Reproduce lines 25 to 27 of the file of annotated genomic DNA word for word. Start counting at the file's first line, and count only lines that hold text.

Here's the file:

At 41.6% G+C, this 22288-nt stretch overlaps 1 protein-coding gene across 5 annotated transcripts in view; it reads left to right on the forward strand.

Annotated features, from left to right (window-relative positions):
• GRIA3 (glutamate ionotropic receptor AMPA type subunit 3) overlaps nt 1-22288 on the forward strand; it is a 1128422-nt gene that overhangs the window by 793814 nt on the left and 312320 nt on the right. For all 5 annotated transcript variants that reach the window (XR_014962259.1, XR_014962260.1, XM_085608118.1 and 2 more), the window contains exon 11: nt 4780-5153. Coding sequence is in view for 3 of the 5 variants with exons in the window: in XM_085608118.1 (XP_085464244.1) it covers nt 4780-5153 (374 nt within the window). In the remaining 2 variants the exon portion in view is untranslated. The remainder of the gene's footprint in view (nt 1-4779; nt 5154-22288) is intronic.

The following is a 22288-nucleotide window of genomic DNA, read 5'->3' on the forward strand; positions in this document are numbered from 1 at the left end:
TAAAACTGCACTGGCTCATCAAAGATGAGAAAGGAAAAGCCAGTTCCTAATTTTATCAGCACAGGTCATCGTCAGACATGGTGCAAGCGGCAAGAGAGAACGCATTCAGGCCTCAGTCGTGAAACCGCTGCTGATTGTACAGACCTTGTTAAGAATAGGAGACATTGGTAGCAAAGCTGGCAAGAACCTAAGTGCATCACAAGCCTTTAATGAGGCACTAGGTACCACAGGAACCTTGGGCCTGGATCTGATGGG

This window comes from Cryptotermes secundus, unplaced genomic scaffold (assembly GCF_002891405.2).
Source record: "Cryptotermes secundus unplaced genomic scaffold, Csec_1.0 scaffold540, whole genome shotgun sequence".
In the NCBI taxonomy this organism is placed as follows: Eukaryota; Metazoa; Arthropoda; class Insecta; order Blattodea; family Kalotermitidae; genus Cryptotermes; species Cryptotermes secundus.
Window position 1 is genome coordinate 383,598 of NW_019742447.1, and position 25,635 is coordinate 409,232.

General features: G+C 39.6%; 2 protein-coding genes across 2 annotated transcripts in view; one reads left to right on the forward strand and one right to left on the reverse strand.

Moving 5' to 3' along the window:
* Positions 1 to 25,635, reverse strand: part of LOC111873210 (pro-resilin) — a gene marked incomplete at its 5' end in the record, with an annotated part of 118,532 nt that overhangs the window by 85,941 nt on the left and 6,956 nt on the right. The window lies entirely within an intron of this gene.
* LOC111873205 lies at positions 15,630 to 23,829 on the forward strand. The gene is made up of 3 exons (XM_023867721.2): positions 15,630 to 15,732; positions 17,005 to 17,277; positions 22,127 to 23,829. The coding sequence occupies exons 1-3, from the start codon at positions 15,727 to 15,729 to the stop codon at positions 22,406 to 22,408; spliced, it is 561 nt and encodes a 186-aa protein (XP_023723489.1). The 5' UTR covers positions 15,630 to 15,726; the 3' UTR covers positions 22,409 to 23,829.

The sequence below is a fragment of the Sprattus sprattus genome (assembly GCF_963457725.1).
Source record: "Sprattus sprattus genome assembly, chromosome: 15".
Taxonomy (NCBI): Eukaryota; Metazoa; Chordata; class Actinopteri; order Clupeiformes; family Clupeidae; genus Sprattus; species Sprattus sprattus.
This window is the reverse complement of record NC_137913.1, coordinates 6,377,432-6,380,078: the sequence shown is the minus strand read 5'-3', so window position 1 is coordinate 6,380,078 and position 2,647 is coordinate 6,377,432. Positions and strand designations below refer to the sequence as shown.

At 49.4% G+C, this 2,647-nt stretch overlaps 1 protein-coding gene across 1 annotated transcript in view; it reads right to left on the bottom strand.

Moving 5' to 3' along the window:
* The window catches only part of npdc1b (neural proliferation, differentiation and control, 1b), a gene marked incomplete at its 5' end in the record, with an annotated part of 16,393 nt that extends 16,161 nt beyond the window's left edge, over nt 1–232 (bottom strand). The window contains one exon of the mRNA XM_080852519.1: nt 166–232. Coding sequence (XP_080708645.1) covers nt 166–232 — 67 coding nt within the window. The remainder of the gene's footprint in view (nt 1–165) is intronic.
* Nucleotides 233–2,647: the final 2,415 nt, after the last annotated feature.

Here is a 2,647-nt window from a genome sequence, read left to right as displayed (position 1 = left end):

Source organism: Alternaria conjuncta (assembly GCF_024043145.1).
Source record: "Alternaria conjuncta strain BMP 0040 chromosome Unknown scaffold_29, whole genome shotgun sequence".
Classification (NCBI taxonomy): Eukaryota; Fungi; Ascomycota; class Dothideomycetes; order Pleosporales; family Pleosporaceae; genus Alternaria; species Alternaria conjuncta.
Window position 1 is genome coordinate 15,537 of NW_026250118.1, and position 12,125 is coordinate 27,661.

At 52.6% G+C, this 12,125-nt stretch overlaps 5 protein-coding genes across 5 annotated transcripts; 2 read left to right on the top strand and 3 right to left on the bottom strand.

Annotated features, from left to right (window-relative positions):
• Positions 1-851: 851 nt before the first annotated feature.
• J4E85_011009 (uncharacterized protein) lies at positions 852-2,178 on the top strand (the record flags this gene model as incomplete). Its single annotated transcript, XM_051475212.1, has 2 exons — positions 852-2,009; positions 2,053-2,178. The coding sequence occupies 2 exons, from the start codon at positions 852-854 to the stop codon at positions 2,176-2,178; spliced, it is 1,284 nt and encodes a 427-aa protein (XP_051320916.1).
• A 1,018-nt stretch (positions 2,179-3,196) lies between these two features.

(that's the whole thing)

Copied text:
Classification (NCBI taxonomy): Eukaryota; Fungi; Ascomycota; class Dothideomycetes; order Pleosporales; family Pleosporaceae; genus Alternaria; species Alternaria conjuncta.
Window position 1 is genome coordinate 15,537 of NW_026250118.1, and position 12,125 is coordinate 27,661.

At 52.6% G+C, this 12,125-nt stretch overlaps 5 protein-coding genes across 5 annotated transcripts; 2 read left to right on the top strand and 3 right to left on the bottom strand.